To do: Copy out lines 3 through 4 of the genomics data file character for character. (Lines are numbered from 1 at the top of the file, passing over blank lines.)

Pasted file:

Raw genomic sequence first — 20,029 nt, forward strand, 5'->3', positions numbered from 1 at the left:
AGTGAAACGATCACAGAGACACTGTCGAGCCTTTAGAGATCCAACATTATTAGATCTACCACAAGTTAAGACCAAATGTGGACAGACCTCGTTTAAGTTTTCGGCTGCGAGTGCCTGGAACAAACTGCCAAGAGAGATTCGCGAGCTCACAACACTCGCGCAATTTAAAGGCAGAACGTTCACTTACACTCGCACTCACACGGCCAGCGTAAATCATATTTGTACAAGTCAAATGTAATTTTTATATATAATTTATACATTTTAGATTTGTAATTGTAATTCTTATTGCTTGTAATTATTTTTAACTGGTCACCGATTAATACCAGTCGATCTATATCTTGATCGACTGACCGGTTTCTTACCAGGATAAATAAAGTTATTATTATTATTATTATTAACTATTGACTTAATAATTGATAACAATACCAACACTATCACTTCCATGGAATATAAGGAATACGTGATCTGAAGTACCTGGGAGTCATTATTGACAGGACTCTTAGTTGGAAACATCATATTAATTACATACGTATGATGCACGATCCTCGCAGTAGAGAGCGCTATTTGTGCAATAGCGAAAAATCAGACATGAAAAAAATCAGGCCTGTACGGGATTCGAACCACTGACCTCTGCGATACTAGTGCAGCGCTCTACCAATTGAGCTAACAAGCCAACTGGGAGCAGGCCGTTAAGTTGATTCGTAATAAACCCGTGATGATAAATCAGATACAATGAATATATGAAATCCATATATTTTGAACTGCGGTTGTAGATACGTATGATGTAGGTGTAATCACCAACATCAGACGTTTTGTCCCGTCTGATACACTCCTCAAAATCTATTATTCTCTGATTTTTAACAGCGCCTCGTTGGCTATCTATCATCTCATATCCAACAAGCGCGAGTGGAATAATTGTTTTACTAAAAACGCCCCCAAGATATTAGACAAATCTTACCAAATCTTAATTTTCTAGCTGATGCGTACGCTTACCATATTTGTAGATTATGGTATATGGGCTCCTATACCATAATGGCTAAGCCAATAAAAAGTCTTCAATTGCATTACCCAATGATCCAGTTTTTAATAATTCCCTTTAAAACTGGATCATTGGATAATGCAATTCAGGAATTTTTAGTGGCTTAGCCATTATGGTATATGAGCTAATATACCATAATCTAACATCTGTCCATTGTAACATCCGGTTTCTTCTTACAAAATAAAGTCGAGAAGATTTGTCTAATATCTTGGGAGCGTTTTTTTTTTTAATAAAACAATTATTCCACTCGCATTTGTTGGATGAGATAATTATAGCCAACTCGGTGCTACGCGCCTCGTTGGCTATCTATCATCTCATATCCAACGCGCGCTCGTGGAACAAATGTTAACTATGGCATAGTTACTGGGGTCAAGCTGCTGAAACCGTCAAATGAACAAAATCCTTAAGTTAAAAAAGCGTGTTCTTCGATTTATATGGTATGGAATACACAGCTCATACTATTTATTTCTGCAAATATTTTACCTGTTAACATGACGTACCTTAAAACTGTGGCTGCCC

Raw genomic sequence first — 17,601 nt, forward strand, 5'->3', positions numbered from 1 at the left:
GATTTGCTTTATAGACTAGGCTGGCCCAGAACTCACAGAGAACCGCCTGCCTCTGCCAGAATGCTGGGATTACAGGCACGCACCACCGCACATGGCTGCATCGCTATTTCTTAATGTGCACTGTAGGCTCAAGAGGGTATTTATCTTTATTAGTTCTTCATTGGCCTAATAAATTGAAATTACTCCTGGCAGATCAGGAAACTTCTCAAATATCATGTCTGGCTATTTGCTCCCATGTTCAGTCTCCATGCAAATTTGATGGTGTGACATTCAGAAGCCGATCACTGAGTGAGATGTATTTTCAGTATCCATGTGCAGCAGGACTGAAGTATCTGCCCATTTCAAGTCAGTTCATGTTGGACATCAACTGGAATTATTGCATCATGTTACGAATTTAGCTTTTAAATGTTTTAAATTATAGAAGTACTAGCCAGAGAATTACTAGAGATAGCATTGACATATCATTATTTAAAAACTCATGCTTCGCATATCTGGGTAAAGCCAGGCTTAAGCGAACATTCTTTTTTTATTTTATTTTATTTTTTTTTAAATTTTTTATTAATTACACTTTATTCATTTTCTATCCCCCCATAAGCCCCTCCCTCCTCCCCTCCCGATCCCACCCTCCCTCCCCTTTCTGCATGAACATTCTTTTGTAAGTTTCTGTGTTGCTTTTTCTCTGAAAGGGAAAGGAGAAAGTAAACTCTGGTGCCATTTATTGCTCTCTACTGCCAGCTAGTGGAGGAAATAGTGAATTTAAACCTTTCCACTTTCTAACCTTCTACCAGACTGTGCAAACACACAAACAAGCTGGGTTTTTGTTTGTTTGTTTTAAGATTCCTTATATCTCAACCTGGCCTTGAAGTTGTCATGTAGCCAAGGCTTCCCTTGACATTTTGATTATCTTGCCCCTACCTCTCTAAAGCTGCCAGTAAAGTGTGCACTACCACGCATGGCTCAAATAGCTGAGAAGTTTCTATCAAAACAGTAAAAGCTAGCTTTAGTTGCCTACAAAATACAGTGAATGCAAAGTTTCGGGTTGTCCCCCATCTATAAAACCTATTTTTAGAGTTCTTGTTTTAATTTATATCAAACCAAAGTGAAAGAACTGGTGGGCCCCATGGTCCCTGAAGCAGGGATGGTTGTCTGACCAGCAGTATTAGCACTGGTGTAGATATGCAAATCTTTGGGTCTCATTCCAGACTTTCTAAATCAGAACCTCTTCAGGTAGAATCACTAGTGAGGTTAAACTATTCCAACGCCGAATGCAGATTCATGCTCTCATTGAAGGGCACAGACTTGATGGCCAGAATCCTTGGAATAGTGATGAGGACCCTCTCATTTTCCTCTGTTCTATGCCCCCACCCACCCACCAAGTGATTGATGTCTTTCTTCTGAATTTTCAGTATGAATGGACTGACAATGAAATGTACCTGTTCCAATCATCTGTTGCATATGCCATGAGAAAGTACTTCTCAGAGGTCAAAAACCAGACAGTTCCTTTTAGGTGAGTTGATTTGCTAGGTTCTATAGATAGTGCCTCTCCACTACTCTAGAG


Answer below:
Raw genomic sequence first — 17,601 nt, forward strand, 5'->3', positions numbered from 1 at the left:
GATTTGCTTTATAGACTAGGCTGGCCCAGAACTCACAGAGAACCGCCTGCCTCTGCCAGAATGCTGGGATTACAGGCACGCACCACCGCACATGGCTGCATCGCTATTTCTTAATGTGCACTGTAGGCTCAAGAGGGTATTTATCTTTATTAGTTCTTCATTGGCCTAATAAATTGAAATTACTCCTGGCAGATCAGGAAACTTCTCAAATATCATGTCTGGCTATTTGCTCCCATGTTCAGTCTCCATGCAAATTTGATGGTGTGACATTCAGAAGCCGATCACTGAGTGAGATGTATTTTCAGTATCCATGTGCAGCAGGACTGAAGTATCTGCCCATTTCAAGTCAGTTCATGTTGGACATCAACTGGAATTATTGCATCATGTTACGAATTTAGCTTTTAAATGTTTTAAATTATAGAAGTACTAGCCAGAGAATTACTAGAGATAGCATTGACATATCATTATTTAAAAACTCATGCTTCGCATATCTGGGTAAAGCCAGGCTTAAGCGAACATTCTTTTTTTATTTTATTTTATTTTTTTTTAAATTTTTTATTAATTACACTTTATTCATTTTCTATCCCCCCATAAGCCCCTCCCTCCTCCCCTCCCGATCCCACCCTCCCTCCCCTTTCTGCATGAACATTCTTTTGTAAGTTTCTGTGTTGCTTTTTCTCTGAAAGGGAAAGGAGAAAGTAAACTCTGGTGCCATTTATTGCTCTCTACTGCCAGCTAGTGGAGGAAATAGTGAATTTAAACCTTTCCACTTTCTAACCTTCTACCAGACTGTGCAAACACACAAACAAGCTGGGTTTTTGTTTGTTTGTTTTAAGATTCCTTATATCTCAACCTGGCCTTGAAGTTGTCATGTAGCCAAGGCTTCCCTTGACATTTTGATTATCTTGCCCCTACCTCTCTAAAGCTGCCAGTAAAGTGTGCACTACCACGCATGGCTCAAATAGCTGAGAAGTTTCTATCAAAACAGTAAAAGCTAGCTTTAGTTGCCTACAAAATACAGTGAATGCAAAGTTTCGGGTTGTCCCCCATCTATAAAACCTATTTTTAGAGTTCTTGTTTTAATTTATATCAAACCAAAGTGAAAGAACTGGTGGGCCCCATGGTCCCTGAAGCAGGGATGGTTGTCTGACCAGCAGTATTAGCACTGGTGTAGATATGCAAATCTTTGGGTCTCATTCCAGACTTTCTAAATCAGAACCTCTTCAGGTAGAATCACTAGTGAGGTTAAACTATTCCAACGCCGAATGCAGATTCATGCTCTCATTGAAGGGCACAGACTTGATGGCCAGAATCCTTGGAATAGTGATGAGGACCCTCTCATTTTCCTCTGTTCTATGCCCCCACCCACCCACCAAGTGATTGATGTCTTTCTTCTGAATTTTCAGTATGAATGGACTGACAATGAAATGTACCTGTTCCAATCATCTGTTGCATATGCCATGAGAAAGTACTTCTCAGAGGTCAAAAACCAGACAGTTCCTTTTAGGTGAGTTGATTTGCTAGGTTCTATAGATAGTGCCTCTCCACTACTCTAGAG